If your client is not a US citizen or a qualifying non-citizen corporation, the most common means of meeting the threshold requirements for U.S. registration is through a trust. FAR 47.7 does not prevent foreign beneficiaries from having a majority, if not all, of the beneficial interest in such a trust. Keep in mind however, that the trust will be the registered owner of the aircraft.
Under FAR 47.7, the trustees must be U.S. citizens or resident aliens. Further, the applicant must submit all applicable trust documents, an affidavit of the beneficiary’s citizenship, and if any of the beneficiaries are foreign, an affidavit that the foreign beneficiaries would not have more than 25 percent of the aggregate power to influence or limit the exercise of the trustee's authority.
While the type of trust utilized depends on the needs of the client, this typically entails either a U.S. citizen owner trustee (FAR Part 47, §47.7 - Owner Trust Agreements) or a corporate trust (FAR Part 47, §47.8 - Voting Trust) holding title to the aircraft. My firm does this fairly often and to start off, we use a Trust Agreement setting out the parties’ rights in and to the aircraft and their respective duties. It specifies the respective roles and responsibilities of the parties–i.e. the trustor (“Owner Participant") and the trustee (“Owner Trustee")– and clearly states that the Owner Participant has no legal title to the aircraft. In the event the Owner Participant wishes to sell or otherwise dispose of the aircraft, we include a means for the Owner Participant to direct the Owner Trustee to either distribute the aircraft or sell the beneficial interest in the trust.
Since the FAR’s require that the trust agreement be filed with the FAA, we provide the FAA with advance copies to obtain FAA approval of the applicable trust documents prior to initiating the trust and prior to closing and delivery of the aircraft. Moreover, we explicitly preface our trust agreements with:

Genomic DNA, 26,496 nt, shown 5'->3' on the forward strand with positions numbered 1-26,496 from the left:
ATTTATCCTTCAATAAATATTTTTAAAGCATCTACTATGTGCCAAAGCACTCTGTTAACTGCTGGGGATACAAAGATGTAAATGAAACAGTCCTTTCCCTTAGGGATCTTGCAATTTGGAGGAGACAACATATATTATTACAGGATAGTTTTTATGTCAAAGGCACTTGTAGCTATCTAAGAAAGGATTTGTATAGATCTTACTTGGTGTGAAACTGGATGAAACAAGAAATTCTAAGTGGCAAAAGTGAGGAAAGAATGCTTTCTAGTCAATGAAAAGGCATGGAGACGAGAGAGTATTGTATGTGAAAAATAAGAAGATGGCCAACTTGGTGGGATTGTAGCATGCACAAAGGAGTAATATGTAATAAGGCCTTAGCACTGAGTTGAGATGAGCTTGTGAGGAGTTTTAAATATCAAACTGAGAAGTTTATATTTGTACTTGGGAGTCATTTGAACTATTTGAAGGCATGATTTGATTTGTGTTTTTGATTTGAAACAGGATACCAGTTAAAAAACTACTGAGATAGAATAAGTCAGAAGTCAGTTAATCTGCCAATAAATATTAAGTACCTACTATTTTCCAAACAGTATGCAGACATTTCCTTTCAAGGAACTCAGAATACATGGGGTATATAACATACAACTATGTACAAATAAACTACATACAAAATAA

Trustor desires to create a trust and contribute the aircraft thereto in order to ensure the eligibility of the aircraft for the United States registration with the Federal Aviation Administration. It is the express intention and objective of Trustor that the provisions of this Trust Agreement comply with all requirements of U.S. law and the Federal Aviation Regulations, including but not limited to such laws and regulations pertaining to the registration of aircraft and that the provisions of this Trust Agreement be construed to conform to this intention.
In concert with this mechanism for ownership, we simultaneously prepare an operating lease between the Owner Participant and the Owner Trustee allowing for the Owner Participant to possess and utilize the aircraft as if it were his/her/its own. Of course deciding the terms of the lease requires communication with the client to understand its wants and needs. Of particular importance are issues concerning insurance and indemnification, tax liability, maintenance responsibility and subleases and assignments.
This may seem like a lot of trouble to go through to purchase a 1966 Piper Cherokee, but we are just following the rules. For more information, please contact me at [email protected].